All too often, inventory is treated by ‘rules of thumb’ that do not provide sufficient justification for inventory levels and do not have a clear correlation between inventory level and customer service.
There are proven methodologies and formulae that can optimise the level of inventory against all of the service, working capital and equipment utilisation criteria.
A few questions professionals usually ask are:
Do you need inventory?
Inventory ties up working capital, costs money to store, costs money to handle and can become damaged or obsolete. The reality is that for most companies to remain in business they need to protect their supply. If they can’t supply when the customer wants, in the quantity they require, then the customer will go elsewhere.
So, how do you protect your supply?
Consequently, the answer is that to protect supply, you need to hold inventory. To determine the location of inventory in a business, you firstly need to establish the points in your supply chain where continuity of supply needs to be protected. There are various events in a supply chain that require inventory to protect supply – often referred to as decoupling points.
A decoupling point is where the inbound and outbound rates do not match. These are most likely to occur between raw material supply and manufacturing process, and between manufacturing process and finished goods supply. There are increasingly few companies that have the luxury of customers requesting finished goods at the same rate as the raw materials are supplied and processed.
How much inventory should be held?
Once you understand where inventory is required to protect supply, the next step is to understand how much inventory is required. This is where many companies fail.
Inventory levels are often driven through the sub-optimisation of other processes (i.e. optimal production batch quantities) or driven by rules of thumb (i.e. ‘4 weeks supply’).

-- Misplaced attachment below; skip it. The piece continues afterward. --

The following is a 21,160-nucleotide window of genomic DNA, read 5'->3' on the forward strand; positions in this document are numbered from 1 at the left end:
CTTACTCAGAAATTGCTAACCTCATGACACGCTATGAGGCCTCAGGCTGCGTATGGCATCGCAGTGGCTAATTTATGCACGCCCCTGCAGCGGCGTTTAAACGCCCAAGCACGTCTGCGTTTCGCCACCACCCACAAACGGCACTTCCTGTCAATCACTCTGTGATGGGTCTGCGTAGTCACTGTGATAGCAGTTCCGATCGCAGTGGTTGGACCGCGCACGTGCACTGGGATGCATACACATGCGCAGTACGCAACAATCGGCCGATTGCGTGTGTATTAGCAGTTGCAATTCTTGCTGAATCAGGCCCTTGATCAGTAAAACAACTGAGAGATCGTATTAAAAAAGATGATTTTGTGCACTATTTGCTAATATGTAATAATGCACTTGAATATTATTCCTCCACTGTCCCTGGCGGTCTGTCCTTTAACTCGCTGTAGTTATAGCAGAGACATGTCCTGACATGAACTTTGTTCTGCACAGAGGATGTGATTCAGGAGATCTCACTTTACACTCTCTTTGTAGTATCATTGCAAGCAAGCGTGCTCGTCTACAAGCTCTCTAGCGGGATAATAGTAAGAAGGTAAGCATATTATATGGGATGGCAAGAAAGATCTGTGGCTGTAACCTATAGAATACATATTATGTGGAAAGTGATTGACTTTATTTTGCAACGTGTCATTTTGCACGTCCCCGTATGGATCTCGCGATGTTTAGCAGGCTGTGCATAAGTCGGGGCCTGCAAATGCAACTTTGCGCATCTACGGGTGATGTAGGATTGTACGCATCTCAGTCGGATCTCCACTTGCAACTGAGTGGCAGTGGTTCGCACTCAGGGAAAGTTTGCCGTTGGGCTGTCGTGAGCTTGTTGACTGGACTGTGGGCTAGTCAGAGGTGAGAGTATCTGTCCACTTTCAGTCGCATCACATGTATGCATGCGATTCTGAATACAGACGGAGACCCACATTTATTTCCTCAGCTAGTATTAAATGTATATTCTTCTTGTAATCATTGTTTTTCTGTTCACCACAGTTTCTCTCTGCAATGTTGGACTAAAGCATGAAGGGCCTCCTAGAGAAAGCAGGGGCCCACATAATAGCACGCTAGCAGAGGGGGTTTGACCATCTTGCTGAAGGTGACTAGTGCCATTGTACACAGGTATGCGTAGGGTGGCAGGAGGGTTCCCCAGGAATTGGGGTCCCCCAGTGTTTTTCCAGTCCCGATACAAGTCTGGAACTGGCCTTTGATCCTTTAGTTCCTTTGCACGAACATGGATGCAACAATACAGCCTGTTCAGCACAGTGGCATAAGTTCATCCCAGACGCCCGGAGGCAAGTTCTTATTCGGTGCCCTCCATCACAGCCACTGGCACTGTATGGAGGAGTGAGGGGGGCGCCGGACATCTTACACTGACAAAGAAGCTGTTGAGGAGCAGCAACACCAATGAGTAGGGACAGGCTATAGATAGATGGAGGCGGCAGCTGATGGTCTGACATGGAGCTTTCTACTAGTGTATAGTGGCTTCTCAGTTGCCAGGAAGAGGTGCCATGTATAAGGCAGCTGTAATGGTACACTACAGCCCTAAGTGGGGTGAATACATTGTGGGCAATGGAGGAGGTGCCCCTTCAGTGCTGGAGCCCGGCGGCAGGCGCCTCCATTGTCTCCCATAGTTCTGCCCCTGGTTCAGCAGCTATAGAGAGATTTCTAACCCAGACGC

The consequence of this is often lots of stock, but it’s just the wrong type and in the wrong quantity. Consequently, this can lead to customer service failures and unused remaining stock. Cycle stock and safety stock are the most efficient types of inventory that can protect supply.
Cycle stock is the level of inventory held to ensure that the average customer demand can be met during the replenishment lead time. So, if it takes five days to receive a replenishment, then you must ensure there is sufficient inventory to cover five days of average customer demand.
Safety stock is conceptually more difficult. Safety stock is in addition to the cycle stock, but the safety stock level is designed to cover the potential for customer demand peaking above average. For example, if it takes five days to replenish your inventory and your expected customer demand in units over that five days is as follows: (Day 1) = 5, (Day 2) = 3, (Day 3) = 5, (Day 4) = 4, (Day 5) = 6. The average demand in those five days would be five items. Multiplying those five items by five days will give you a cycle stock of 25 items. However, what happens if on Day 6 the customer orders seven items? The answer is that you will incur a stock-out and fail to supply the customer. This is what safety stock protects against.
How to balance inventory levels with customer service targets
Safety stock is based on a calculation that assesses the probability of the customer ordering more than the average. Using normal, or Gaussian Distribution, the inventory manager can assess the safety stock requirement, based on the service level a company wants to achieve. So, if the business wants to achieve a 99% service level, then the inventory manager builds a calculation that captures 99% of eventualities outside of the average demand.
Balancing inventory levels with working capital targets
By making these calculations, the inventory manager will have successfully bridged the inventory level with the customer service requirements. However, it is not just the supply that has to be protected, but also the cash constraints of the business.
Our inventory management consulting team is highly skilled in inventory policy development. The Supply Chain Consulting Group has considerable knowledge and experience in defining policies, formulae and calculations that can ensure inventory levels are fully optimised, justified and balanced with all the functional needs.